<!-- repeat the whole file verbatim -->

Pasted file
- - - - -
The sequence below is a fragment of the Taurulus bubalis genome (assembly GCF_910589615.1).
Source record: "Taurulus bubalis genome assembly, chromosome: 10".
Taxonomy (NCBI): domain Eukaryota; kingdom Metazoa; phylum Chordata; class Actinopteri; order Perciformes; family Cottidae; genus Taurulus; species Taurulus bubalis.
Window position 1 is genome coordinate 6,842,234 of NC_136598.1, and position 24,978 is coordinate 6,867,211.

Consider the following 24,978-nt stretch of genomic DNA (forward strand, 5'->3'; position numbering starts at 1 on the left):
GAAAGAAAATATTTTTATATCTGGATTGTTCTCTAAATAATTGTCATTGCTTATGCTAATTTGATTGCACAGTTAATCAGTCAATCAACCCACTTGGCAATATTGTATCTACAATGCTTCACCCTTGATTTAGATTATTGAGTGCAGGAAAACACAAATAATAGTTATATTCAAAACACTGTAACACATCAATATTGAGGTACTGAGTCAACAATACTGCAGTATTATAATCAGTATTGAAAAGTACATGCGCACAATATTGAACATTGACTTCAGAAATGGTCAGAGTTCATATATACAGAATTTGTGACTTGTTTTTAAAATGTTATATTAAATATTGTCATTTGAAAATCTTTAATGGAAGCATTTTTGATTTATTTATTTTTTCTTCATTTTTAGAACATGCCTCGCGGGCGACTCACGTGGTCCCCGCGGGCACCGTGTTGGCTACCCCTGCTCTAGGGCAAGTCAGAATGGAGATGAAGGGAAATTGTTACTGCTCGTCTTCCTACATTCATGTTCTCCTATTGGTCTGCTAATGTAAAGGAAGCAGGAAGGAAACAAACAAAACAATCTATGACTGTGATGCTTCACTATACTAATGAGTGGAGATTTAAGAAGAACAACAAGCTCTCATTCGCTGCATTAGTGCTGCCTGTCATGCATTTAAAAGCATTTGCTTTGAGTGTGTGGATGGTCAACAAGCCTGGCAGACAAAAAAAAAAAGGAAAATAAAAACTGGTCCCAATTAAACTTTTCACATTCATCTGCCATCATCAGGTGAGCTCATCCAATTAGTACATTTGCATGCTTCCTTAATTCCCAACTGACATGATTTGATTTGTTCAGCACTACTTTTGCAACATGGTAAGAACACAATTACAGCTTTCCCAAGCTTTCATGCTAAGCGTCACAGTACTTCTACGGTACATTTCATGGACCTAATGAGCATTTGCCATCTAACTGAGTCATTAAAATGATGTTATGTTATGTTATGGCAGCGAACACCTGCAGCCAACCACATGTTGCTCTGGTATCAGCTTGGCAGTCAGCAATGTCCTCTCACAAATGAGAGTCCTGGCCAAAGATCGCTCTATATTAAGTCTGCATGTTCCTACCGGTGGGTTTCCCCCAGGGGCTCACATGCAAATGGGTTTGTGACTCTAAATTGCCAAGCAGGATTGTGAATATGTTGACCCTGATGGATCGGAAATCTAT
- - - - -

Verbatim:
The sequence below is a fragment of the Taurulus bubalis genome (assembly GCF_910589615.1).
Source record: "Taurulus bubalis genome assembly, chromosome: 10".
Taxonomy (NCBI): domain Eukaryota; kingdom Metazoa; phylum Chordata; class Actinopteri; order Perciformes; family Cottidae; genus Taurulus; species Taurulus bubalis.
Window position 1 is genome coordinate 6,842,234 of NC_136598.1, and position 24,978 is coordinate 6,867,211.

Consider the following 24,978-nt stretch of genomic DNA (forward strand, 5'->3'; position numbering starts at 1 on the left):
GAAAGAAAATATTTTTATATCTGGATTGTTCTCTAAATAATTGTCATTGCTTATGCTAATTTGATTGCACAGTTAATCAGTCAATCAACCCACTTGGCAATATTGTATCTACAATGCTTCACCCTTGATTTAGATTATTGAGTGCAGGAAAACACAAATAATAGTTATATTCAAAACACTGTAACACATCAATATTGAGGTACTGAGTCAACAATACTGCAGTATTATAATCAGTATTGAAAAGTACATGCGCACAATATTGAACATTGACTTCAGAAATGGTCAGAGTTCATATATACAGAATTTGTGACTTGTTTTTAAAATGTTATATTAAATATTGTCATTTGAAAATCTTTAATGGAAGCATTTTTGATTTATTTATTTTTTCTTCATTTTTAGAACATGCCTCGCGGGCGACTCACGTGGTCCCCGCGGGCACCGTGTTGGCTACCCCTGCTCTAGGGCAAGTCAGAATGGAGATGAAGGGAAATTGTTACTGCTCGTCTTCCTACATTCATGTTCTCCTATTGGTCTGCTAATGTAAAGGAAGCAGGAAGGAAACAAACAAAACAATCTATGACTGTGATGCTTCACTATACTAATGAGTGGAGATTTAAGAAGAACAACAAGCTCTCATTCGCTGCATTAGTGCTGCCTGTCATGCATTTAAAAGCATTTGCTTTGAGTGTGTGGATGGTCAACAAGCCTGGCAGACAAAAAAAAAAAGGAAAATAAAAACTGGTCCCAATTAAACTTTTCACATTCATCTGCCATCATCAGGTGAGCTCATCCAATTAGTACATTTGCATGCTTCCTTAATTCCCAACTGACATGATTTGATTTGTTCAGCACTACTTTTGCAACATGGTAAGAACACAATTACAGCTTTCCCAAGCTTTCATGCTAAGCGTCACAGTACTTCTACGGTACATTTCATGGACCTAATGAGCATTTGCCATCTAACTGAGTCATTAAAATGATGTTATGTTATGTTATGGCAGCGAACACCTGCAGCCAACCACATGTTGCTCTGGTATCAGCTTGGCAGTCAGCAATGTCCTCTCACAAATGAGAGTCCTGGCCAAAGATCGCTCTATATTAAGTCTGCATGTTCCTACCGGTGGGTTTCCCCCAGGGGCTCACATGCAAATGGGTTTGTGACTCTAAATTGCCAAGCAGGATTGTGAATATGTTGACCCTGATGGATCGGAAATCTAT